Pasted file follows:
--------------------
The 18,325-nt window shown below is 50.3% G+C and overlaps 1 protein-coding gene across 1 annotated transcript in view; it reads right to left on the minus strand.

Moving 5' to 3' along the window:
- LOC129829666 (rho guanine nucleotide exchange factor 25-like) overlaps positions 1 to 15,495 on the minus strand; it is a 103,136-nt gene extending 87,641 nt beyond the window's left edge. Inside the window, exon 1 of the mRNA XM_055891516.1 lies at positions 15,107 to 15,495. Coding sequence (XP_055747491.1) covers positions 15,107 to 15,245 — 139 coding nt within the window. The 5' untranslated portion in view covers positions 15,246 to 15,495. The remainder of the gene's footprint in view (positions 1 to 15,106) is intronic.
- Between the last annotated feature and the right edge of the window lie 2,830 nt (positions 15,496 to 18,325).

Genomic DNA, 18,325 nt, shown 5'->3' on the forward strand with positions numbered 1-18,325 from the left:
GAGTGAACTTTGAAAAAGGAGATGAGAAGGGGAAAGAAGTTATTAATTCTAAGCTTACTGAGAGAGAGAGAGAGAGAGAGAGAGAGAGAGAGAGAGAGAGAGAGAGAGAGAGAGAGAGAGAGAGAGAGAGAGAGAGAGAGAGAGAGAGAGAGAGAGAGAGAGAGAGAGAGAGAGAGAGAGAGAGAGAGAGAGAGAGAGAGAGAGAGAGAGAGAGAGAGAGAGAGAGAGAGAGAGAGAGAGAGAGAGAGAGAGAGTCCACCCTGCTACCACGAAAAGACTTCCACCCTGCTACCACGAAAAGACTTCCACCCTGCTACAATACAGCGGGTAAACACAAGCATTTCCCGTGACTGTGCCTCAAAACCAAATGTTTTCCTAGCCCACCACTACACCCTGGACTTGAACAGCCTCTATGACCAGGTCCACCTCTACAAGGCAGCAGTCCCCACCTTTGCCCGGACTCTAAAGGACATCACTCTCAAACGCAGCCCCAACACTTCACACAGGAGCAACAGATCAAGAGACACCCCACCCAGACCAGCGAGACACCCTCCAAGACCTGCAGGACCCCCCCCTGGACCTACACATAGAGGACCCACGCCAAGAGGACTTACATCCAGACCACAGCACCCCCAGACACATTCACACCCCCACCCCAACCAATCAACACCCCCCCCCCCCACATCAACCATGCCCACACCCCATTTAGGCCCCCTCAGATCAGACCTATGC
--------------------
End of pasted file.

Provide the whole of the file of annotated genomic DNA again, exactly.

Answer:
The 18,325-nt window shown below is 50.3% G+C and overlaps 1 protein-coding gene across 1 annotated transcript in view; it reads right to left on the minus strand.

Moving 5' to 3' along the window:
- LOC129829666 (rho guanine nucleotide exchange factor 25-like) overlaps positions 1 to 15,495 on the minus strand; it is a 103,136-nt gene extending 87,641 nt beyond the window's left edge. Inside the window, exon 1 of the mRNA XM_055891516.1 lies at positions 15,107 to 15,495. Coding sequence (XP_055747491.1) covers positions 15,107 to 15,245 — 139 coding nt within the window. The 5' untranslated portion in view covers positions 15,246 to 15,495. The remainder of the gene's footprint in view (positions 1 to 15,106) is intronic.
- Between the last annotated feature and the right edge of the window lie 2,830 nt (positions 15,496 to 18,325).

Genomic DNA, 18,325 nt, shown 5'->3' on the forward strand with positions numbered 1-18,325 from the left:
GAGTGAACTTTGAAAAAGGAGATGAGAAGGGGAAAGAAGTTATTAATTCTAAGCTTACTGAGAGAGAGAGAGAGAGAGAGAGAGAGAGAGAGAGAGAGAGAGAGAGAGAGAGAGAGAGAGAGAGAGAGAGAGAGAGAGAGAGAGAGAGAGAGAGAGAGAGAGAGAGAGAGAGAGAGAGAGAGAGAGAGAGAGAGAGAGAGAGAGAGAGAGAGAGAGAGAGAGAGAGAGAGAGAGAGAGAGAGAGAGAGAGAGAGTCCACCCTGCTACCACGAAAAGACTTCCACCCTGCTACCACGAAAAGACTTCCACCCTGCTACAATACAGCGGGTAAACACAAGCATTTCCCGTGACTGTGCCTCAAAACCAAATGTTTTCCTAGCCCACCACTACACCCTGGACTTGAACAGCCTCTATGACCAGGTCCACCTCTACAAGGCAGCAGTCCCCACCTTTGCCCGGACTCTAAAGGACATCACTCTCAAACGCAGCCCCAACACTTCACACAGGAGCAACAGATCAAGAGACACCCCACCCAGACCAGCGAGACACCCTCCAAGACCTGCAGGACCCCCCCCTGGACCTACACATAGAGGACCCACGCCAAGAGGACTTACATCCAGACCACAGCACCCCCAGACACATTCACACCCCCACCCCAACCAATCAACACCCCCCCCCCCCACATCAACCATGCCCACACCCCATTTAGGCCCCCTCAGATCAGACCTATGC